Fun, but fluffy and lacking edge, "Confessions of a Teenage Drama Queen" was the first mis-step in the career of "It Girl" Lindsay Lohan. The film certainly isn't terrible - it's fun, clever at times and provides some good performances. However, the film just never connects long enough to be memorable.
Lohan stars as Mary "Lola" Cep, a New York City teenager horrified to find that her mother (Glenne Headly) is moving her and her family to the New Jersey suburbs. When the initial shock subsides, Lola finds herself a new friend(Alison Pill) and gains the attention of school alpha female Carla Santini (Megan Fox).
The two pals love Sidarthur (who came up with that name?), a rock band that's just announced their final concert. Carla has scored tickets to the show, while Lola spins a few lies to try and get her way into the show and a meeting with Sidarthur frontman Stu Wolff (Adam Garcia). Meanwhile, Lola has to prepare to star in the school's theatrical version of Pygmalion, awkwardly retitled, "Eliza Rocks!" (the actual scene is fascinating in the worst possible way).
Lohan provides a fine performance, although her character can occasionally come across as being a whiner. Pill is a little more entertaining as Ella, as the actress provides a wonderfully nervous, gawky performance that plays nicely off of Lohan's more assertive character. Fox does a fine job playing the generic villian of the piece.
The film proceeds predictably throughout the majority (and sometimes seems like a plug for Lohan's aspiring singing career), but there are some nice moments. A scene where Lola realizes that her rock star idol isn't all he's cracked up to be is nicely played, as is the ending. Some of the fantasy sequences are amusing, if not terribly necessary. Aside from those moments, however, director Sara Sugarman shoots this in sitcom fashion. Overall, a decent rental for the target audience.
VIDEO: "Confessions Of a Teenage Drama Queen" is presented here in THX-Certified 1.85:1 anamorphic widescreen and Pan & Scan editions. The picture quality is disappointing and especially questionable, given the THX status. The fact that both editions of the film have been packed onto a dual-layer disc seem to have really made the presentation suffer. Sharpness and detail are inconsistent, as some brighter shots are crisp and fairly well-defined, but other scenes look soft.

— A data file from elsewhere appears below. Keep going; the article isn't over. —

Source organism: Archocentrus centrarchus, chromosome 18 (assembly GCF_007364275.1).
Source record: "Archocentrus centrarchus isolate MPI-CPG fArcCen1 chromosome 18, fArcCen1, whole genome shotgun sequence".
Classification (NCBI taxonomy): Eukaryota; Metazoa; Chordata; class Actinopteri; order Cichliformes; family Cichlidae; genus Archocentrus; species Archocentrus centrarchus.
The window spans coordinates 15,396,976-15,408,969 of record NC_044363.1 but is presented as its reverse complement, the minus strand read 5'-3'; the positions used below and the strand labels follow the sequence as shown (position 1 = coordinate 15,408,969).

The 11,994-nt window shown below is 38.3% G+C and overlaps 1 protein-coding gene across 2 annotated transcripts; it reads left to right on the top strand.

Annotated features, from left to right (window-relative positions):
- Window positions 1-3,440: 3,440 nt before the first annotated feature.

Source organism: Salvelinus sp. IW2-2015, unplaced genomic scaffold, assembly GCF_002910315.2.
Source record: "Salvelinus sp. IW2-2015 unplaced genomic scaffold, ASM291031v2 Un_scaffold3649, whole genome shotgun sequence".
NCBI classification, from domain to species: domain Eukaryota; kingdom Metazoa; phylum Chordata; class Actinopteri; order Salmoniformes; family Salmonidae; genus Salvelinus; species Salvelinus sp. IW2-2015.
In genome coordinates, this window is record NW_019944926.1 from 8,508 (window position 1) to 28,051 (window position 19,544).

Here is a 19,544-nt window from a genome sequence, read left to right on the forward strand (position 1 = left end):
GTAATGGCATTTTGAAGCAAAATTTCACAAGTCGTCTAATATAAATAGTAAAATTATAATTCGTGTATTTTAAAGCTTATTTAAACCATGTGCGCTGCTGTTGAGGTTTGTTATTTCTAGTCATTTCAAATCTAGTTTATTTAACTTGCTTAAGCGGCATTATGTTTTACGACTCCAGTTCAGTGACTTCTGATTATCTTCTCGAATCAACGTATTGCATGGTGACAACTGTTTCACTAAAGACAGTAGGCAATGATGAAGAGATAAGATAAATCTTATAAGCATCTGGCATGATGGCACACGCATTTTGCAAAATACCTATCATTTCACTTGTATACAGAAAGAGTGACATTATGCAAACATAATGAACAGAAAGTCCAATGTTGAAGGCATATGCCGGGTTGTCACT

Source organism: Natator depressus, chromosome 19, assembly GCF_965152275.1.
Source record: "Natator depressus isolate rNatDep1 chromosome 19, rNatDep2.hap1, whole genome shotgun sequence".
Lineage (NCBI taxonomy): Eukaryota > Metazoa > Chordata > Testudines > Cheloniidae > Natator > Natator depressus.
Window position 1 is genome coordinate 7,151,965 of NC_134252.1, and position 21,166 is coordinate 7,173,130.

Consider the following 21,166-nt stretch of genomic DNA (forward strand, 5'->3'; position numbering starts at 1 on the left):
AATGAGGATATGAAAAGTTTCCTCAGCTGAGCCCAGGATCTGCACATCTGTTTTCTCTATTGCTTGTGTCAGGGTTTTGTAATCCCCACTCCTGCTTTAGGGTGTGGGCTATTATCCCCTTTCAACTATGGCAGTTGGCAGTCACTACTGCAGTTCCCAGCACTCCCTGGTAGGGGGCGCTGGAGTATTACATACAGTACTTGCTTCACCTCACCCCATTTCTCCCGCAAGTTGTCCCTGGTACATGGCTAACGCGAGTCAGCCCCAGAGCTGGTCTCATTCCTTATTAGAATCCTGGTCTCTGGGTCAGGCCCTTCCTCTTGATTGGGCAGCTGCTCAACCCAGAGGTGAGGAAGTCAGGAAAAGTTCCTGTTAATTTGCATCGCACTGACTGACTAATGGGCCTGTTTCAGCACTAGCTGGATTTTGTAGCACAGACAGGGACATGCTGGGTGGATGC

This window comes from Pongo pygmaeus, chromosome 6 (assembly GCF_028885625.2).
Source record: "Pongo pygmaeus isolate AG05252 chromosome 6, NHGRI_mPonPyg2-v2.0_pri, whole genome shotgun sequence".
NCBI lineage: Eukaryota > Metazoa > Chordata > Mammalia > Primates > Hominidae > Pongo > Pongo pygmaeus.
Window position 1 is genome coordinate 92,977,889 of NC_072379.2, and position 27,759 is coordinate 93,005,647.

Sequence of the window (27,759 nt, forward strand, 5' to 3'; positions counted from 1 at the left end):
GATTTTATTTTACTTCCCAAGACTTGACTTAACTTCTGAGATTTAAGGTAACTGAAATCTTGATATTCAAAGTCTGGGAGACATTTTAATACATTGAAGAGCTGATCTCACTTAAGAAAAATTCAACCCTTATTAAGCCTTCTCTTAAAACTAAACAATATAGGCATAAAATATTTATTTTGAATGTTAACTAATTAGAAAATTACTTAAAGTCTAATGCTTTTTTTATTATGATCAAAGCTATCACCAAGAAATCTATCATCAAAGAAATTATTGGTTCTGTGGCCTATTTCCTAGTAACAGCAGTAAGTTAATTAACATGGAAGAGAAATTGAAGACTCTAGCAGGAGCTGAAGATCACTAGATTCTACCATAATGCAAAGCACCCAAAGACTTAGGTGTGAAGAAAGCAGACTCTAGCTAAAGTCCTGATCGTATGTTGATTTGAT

Problems showed up fairly often, as noticable compression artifacts and edge enhancement showed up on several occasions. The print generally looked fine though, as only a few minor specks appeared. Colors remained bright and well-saturated for the most part, but there were a few occasions where they came across as slightly muddy.
SOUND: "Confessions" is presented in Dolby Digital 5.1. The film's sound design is surprisingly decent for a teen comedy; there are instances of clever surround use scattered throughout the picture, while the music maintains a nice spread across the front speakers. Audio quality is great, with dynamic-sounding music and clean, clear dialogue.
EXTRAS: An audio commentary is included with participants director Sara Sugarman, writer Gail Parent and producers Jerry Leider and Robert Shapiro. This is generally a very funny, very high energy track that has the four participants laughing and joking about the stories behind the production and coming up with some very witty comments. In-between the kidding around, the four actually do come up with some very good information about aspects of the production, from costume design to casting.
Aside from the commentary, we get a brief "making of" featurette, Lohan's "That Girl" music video, a deleted scene and promos for other Disney titles.
Final Thoughts: Lightweight and predictable, "Confessions" runs farther than it should on its abundance of energy and a few good performances, but it's still nothing too memorable. Disney's DVD edition provides surprisingly average image quality, fine audio and a couple of good supplements. Recommended as a rental.